“The leading tech consultancies in the UK are generally in Cambridge. But we didn’t want to live in Cambridge. We wanted instead to become like a Cambridge consultancy of the north. We felt the possibility for growth was big in this part of the world, where we can give local engineers a great start to their careers.”

These are the words of a young, Sheffield based entrepreneur named Tom Milton. His business, Amodo Design, a sector agnostic tech company, won the Sheffield Start Up of the Year Award for 2023. He is one of many entrepreneurs in the city who grew up elsewhere in the UK – west London in Tom’s case – who came to Sheffield to study, found he liked it and then stayed and built a business there.

I met Tom after I had come to Sheffield to interview people for a report I’m leading on around job creation and employment as a way of alleviating poverty across Britain, for a charity called The Jobs Foundation which champions the role of business as a force for good.

I knew very little about the Sheffield tech sector before arriving, but after speaking to several small companies working in that arena in the city, what I found surprised me – Sheffield’s technology sector is much more impressive than I had been prepared for. The city’s technology firms attracted over half a billion pounds in venture capital in 2022, with the 2023 figure expected to be in a similar range. Sheffield is also home to one of the north of England’s rare tech companies with a valuation over a billion dollars, ITM Power.

The city is adding tech jobs quickly as well. According to CBRE’s 2022 UK Tech Cities report, Sheffield has more than 14,750 people working in the tech sector, which is up 49% since 2015. A lot of this comes down to some of the city’s foremost tech institutions. Tom Wolfenden is the CEO of Sheffield Technology Parks, a large building on Arundel Street, right by Sheffield Hallam’s City campus. It acts as not only an office but an all-round incubator for tech start-ups in Sheffield, housing around twenty or so businesses at any given time.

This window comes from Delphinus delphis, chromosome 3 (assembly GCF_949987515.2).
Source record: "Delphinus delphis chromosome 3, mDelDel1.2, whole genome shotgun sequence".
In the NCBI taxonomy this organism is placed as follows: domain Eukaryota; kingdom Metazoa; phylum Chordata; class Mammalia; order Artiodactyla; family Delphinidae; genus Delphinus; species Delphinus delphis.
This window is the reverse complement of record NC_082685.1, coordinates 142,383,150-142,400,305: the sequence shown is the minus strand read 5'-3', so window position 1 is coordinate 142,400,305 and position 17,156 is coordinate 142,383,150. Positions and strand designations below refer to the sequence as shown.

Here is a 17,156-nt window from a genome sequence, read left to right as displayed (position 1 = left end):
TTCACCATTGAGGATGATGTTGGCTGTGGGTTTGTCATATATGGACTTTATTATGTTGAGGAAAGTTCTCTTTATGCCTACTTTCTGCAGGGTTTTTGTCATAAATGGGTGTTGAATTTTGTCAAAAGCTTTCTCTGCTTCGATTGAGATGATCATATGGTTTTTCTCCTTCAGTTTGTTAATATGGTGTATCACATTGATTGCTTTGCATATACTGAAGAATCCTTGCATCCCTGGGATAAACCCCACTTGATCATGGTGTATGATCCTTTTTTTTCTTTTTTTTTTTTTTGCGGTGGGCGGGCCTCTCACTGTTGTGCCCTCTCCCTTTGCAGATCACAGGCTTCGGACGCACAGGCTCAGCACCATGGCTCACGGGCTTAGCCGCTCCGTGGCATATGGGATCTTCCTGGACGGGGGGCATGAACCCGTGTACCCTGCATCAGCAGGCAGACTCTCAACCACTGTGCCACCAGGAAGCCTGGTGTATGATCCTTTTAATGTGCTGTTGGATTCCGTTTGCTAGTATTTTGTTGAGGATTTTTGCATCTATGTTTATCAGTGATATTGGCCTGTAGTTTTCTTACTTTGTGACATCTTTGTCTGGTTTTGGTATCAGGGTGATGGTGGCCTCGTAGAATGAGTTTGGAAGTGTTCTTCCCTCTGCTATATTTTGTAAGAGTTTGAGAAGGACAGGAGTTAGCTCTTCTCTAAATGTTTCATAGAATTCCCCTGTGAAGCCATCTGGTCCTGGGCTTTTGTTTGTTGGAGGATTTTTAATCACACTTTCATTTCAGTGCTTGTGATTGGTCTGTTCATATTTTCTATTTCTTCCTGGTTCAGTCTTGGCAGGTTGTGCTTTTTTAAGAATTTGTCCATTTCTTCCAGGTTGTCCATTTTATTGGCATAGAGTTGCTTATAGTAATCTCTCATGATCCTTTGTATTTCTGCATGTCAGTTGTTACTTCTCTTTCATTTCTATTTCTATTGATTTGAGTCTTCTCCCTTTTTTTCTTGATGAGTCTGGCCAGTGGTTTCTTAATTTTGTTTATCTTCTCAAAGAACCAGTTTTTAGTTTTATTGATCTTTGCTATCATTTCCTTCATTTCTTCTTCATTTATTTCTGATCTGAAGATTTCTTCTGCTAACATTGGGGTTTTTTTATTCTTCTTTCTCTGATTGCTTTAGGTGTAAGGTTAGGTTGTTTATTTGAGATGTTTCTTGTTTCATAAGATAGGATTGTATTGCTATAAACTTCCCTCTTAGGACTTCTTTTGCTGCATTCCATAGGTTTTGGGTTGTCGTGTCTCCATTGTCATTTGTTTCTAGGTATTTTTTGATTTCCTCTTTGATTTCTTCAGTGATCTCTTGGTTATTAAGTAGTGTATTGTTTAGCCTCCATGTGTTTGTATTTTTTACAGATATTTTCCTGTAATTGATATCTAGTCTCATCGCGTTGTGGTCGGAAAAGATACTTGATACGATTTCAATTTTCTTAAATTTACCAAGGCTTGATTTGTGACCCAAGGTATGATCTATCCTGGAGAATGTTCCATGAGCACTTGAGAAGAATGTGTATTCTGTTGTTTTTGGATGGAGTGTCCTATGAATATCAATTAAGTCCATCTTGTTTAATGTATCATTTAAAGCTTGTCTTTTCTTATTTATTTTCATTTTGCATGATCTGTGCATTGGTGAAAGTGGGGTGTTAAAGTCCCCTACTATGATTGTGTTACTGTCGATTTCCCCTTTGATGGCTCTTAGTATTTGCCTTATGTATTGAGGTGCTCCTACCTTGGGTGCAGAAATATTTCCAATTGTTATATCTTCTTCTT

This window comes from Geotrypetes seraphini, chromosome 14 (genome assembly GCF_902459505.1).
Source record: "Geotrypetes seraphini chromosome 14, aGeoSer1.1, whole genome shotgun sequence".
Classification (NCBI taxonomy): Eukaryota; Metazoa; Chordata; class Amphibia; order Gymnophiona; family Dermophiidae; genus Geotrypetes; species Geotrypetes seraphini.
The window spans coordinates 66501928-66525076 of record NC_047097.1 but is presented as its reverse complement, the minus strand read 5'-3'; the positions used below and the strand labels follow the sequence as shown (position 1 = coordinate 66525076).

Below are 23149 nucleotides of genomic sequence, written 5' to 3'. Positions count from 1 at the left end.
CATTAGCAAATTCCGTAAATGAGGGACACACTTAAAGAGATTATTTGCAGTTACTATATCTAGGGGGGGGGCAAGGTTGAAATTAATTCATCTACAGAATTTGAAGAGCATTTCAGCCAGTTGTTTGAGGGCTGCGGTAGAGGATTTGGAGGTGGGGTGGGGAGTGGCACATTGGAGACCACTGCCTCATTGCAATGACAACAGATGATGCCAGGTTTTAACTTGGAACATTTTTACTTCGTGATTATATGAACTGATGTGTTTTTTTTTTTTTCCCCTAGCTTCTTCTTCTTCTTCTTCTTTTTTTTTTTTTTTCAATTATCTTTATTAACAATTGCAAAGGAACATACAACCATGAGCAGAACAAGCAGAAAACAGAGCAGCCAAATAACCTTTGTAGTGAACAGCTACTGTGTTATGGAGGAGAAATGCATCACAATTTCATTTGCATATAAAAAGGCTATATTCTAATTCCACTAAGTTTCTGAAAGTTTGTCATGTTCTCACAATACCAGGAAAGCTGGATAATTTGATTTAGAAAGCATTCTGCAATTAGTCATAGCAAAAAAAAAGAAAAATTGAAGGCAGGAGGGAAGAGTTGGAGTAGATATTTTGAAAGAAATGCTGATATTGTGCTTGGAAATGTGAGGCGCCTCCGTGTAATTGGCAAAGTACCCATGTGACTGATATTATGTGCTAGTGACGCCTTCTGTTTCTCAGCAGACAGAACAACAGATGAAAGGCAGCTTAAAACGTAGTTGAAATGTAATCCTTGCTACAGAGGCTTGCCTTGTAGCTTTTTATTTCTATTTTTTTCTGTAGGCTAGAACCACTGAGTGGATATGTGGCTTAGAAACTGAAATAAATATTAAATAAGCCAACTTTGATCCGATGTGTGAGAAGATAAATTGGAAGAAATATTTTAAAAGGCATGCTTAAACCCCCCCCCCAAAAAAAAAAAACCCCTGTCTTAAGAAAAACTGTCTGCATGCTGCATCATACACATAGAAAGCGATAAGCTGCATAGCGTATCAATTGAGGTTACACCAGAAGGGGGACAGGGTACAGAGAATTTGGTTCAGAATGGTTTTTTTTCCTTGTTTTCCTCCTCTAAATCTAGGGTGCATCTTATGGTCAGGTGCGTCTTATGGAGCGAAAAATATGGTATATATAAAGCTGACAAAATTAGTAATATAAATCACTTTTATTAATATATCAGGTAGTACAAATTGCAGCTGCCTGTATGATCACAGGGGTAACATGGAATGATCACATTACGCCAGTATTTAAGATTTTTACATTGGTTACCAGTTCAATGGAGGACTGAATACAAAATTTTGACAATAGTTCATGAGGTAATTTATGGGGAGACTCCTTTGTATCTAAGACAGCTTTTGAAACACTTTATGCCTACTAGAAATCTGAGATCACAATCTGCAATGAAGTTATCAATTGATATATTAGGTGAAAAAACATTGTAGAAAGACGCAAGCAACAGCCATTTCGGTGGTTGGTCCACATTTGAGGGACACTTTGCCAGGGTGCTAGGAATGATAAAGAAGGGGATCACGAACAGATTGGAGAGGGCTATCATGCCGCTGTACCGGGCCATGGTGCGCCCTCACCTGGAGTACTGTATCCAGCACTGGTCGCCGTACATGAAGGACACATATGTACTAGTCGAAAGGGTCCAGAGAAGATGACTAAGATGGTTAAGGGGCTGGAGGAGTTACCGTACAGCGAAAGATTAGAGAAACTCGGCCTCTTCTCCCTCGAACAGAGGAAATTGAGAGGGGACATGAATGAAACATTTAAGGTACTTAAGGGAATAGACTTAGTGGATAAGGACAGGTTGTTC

“Phase one of Sheffield Tech Parks began in 1988. It was originally a non-profit established by the university, as well as the polytechnical college that existed at the time and the city council. Most importantly in retrospect, they set us up completely independent of any of those organisations on a formal level. As a result, we haven’t been at the mercy of political headwinds, financial headwinds, institutional politics, all that kind of stuff. We’ve sat as this sort of anomalous entity in the city centre, working in lockstep to make the economy better, yet not necessarily beholden to anyone.” said Tom.

When the British technology sector is thought about, particularly abroad, London and Cambridge come first (and possibly last, as the end of the thought process), with any secondary interest landing on Manchester and Leeds. Yet as technologically centred businesses become a larger and larger part of the economy as the 21 st century proceeds, it’s places like Sheffield that will come under greater spotlight. Thankfully, the sector leaders in the city are an impressive group of people.

Of course, challenges remain. Tom Wolfenden told me the story of one of the entrepreneurs the Sheffield Technology Parks has incubated. This individual had what was obviously a scalable business, but devoting himself to it would have required leaving his stable IT job behind. “His parents, his wife, all his mates were saying, “What the hell are you doing? You’re on 50k a year, you’ve got a nice house, why do you want to risk all that? Think of everything that could go wrong! Four years later and he’s just exited his business, setting his young family up for life and creating a dozen careers for his employees.” 
 
“There is still a culture, a hangover, 40 years on, from being a big, industrialised, unionised workforce – the mentality that you should keep your head down, work hard and you might get a company car in five years; if you stay in your lane, you’ll be fine. You were never asked to be entrepreneurial when you were working in the coalmines, you were never asked to be entrepreneurial in the steel works.”

If we want to truly “level up” Great Britain, bringing jobs and economic might to parts of the country that have had less of those things than the Southeast of England over the years, then we must think more heavily about growing parts of the economy, like tech, and not try and recreate the past too much. While manufacturing will always have a big place in the economy of Sheffield, sectors like tech, which can draw huge international funding, need to be continually encouraged and sung about nationally. The tech sector in Sheffield appears to be a great blueprint for other places outside of London, Oxbridge and Manchester, looking to escape from the past and emerge into the future. There are a lot of jobs waiting to be created out there.

This was first published in the Yorkshire Post, February 14 th edition.